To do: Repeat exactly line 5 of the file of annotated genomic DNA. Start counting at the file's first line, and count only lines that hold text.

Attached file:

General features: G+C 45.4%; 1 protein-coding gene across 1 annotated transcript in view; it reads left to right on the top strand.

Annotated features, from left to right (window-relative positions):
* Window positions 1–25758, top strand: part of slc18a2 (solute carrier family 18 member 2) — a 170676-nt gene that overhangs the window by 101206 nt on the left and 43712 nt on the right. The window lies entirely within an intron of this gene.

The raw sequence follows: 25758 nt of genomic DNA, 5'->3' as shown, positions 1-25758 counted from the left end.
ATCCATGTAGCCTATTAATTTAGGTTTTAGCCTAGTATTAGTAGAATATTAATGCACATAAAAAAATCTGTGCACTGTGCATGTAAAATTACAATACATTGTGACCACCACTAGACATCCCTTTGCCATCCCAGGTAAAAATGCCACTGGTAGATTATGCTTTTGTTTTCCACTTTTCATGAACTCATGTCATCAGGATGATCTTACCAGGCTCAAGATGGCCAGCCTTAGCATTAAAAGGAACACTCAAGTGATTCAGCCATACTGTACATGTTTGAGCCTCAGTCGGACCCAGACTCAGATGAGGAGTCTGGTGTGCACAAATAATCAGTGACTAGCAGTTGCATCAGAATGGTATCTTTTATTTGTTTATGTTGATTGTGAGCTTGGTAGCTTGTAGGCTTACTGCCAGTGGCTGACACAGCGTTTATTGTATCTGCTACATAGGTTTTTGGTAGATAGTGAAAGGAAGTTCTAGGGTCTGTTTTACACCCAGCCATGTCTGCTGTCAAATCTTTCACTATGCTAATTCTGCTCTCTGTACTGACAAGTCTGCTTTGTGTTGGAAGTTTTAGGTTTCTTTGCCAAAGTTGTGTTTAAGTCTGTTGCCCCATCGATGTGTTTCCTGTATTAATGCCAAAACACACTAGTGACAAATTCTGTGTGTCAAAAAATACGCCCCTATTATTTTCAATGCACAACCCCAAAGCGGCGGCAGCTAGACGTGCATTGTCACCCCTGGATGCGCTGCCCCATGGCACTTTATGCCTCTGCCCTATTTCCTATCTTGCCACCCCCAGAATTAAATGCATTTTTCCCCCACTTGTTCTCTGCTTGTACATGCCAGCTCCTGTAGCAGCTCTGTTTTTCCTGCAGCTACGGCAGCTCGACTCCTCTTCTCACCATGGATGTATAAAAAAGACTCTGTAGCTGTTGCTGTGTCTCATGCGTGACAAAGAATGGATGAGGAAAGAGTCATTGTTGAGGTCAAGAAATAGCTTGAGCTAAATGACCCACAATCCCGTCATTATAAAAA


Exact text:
ATCCATGTAGCCTATTAATTTAGGTTTTAGCCTAGTATTAGTAGAATATTAATGCACATAAAAAAATCTGTGCACTGTGCATGTAAAATTACAATACATTGTGACCACCACTAGACATCCCTTTGCCATCCCAGGTAAAAATGCCACTGGTAGATTATGCTTTTGTTTTCCACTTTTCATGAACTCATGTCATCAGGATGATCTTACCAGGCTCAAGATGGCCAGCCTTAGCATTAAAAGGAACACTCAAGTGATTCAGCCATACTGTACATGTTTGAGCCTCAGTCGGACCCAGACTCAGATGAGGAGTCTGGTGTGCACAAATAATCAGTGACTAGCAGTTGCATCAGAATGGTATCTTTTATTTGTTTATGTTGATTGTGAGCTTGGTAGCTTGTAGGCTTACTGCCAGTGGCTGACACAGCGTTTATTGTATCTGCTACATAGGTTTTTGGTAGATAGTGAAAGGAAGTTCTAGGGTCTGTTTTACACCCAGCCATGTCTGCTGTCAAATCTTTCACTATGCTAATTCTGCTCTCTGTACTGACAAGTCTGCTTTGTGTTGGAAGTTTTAGGTTTCTTTGCCAAAGTTGTGTTTAAGTCTGTTGCCCCATCGATGTGTTTCCTGTATTAATGCCAAAACACACTAGTGACAAATTCTGTGTGTCAAAAAATACGCCCCTATTATTTTCAATGCACAACCCCAAAGCGGCGGCAGCTAGACGTGCATTGTCACCCCTGGATGCGCTGCCCCATGGCACTTTATGCCTCTGCCCTATTTCCTATCTTGCCACCCCCAGAATTAAATGCATTTTTCCCCCACTTGTTCTCTGCTTGTACATGCCAGCTCCTGTAGCAGCTCTGTTTTTCCTGCAGCTACGGCAGCTCGACTCCTCTTCTCACCATGGATGTATAAAAAAGACTCTGTAGCTGTTGCTGTGTCTCATGCGTGACAAAGAATGGATGAGGAAAGAGTCATTGTTGAGGTCAAGAAATAGCTTGAGCTAAATGACCCACAATCCCGTCATTATAAAAA